But they’re also problematic, because there seem to be no women in Rush’s intellectual/emotional universe (because let’s not pretend they never sing about emotions; I hold up “Snakes and Arrows” as Exhibit A). I’m not sure they’re intentionally leaving women out; I imagine they’re singing about themselves and their own feelings and experiences and they’re guys so that’s what you get. Maybe they can’t figure out how to incorporate women into a song without it turning into a love song (and that’s pretty rare anywhere, right?). Whatever the case may be, I think this is one reason this band isn’t very popular among women: we feel alienated when don’t find ourselves included in the music.
It happens that I DO find myself in this music, but I can see why one wouldn’t.
“Closer to the Heart” epitomizes the problem. Because here we have a thoughtful, passionate call to a new kind of life:
And the men who hold high places
Must be the ones who start
To mold a new reality
Closer to the heart.
Ah yes, those men and their crazy high places! Later on, you get philosophers and ploughmen, and “each must know his part”. I know the song is from the 70s, but the language is embarrassingly dated — which is too bad, because I love the message.
For me, the message outweighs the language: it’s a call for truth, art, and integrity. I love that stuff. Even as-is, I guess I don’t feel completely excluded because the song ends with:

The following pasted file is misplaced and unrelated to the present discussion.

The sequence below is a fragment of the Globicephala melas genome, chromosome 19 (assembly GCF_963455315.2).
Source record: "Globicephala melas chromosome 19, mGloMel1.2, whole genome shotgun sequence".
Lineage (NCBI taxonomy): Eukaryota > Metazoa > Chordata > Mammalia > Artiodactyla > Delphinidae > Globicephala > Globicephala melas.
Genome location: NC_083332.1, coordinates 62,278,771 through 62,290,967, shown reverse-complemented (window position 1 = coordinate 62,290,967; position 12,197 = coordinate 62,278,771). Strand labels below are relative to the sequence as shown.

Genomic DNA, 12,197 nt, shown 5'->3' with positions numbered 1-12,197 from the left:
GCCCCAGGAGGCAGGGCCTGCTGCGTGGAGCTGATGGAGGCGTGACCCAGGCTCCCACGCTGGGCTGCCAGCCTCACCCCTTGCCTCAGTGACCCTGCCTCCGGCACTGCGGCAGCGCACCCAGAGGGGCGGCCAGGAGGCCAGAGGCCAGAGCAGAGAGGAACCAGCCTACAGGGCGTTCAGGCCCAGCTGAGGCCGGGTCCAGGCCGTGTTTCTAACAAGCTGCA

You can be the captain
And I will draw the chart…
Geddy Lee is talking to me, there, friends. ME. I guess I’m willing to believe that any song about art, authority, and intellect must be about me – or about any of us – whether it calls us by name or not.
7 thoughts on “Closer to the Heart”
The blacksmith and the artist /
Reflect it in their art /
They forge their creativity /
Closer to the heart.
Slightly twee about creativity, but inclusive and gender-neutral.
Whenever I try to remember this song — and I’m good at remembering lyrics — I always seem to think that there’s a verse about “the priest and the pornographer”.
Neither of which, to be clear, calls me by name either.
Heh. One could almost keep on writing verses ad infinitum.
And you’re right that technically blacksmith is gender-neutral, but I don’t think it feels gender-neutral in context. When we read words, we have space to think about them more; in song, an image pops into your head, followed almost immediately by the next image. Primed by “men who hold high places”, it’s hard to hear a gender-neutral blacksmith next. At least, it’s hard for ME.
I have stuff to say about “twee” as well, but that almost needs its own post. I used to refer to early Rush as “puerile dime-store philosophy”, back before the Great Rush Re-evaluation of ’04. But see? That’s a story unto itself.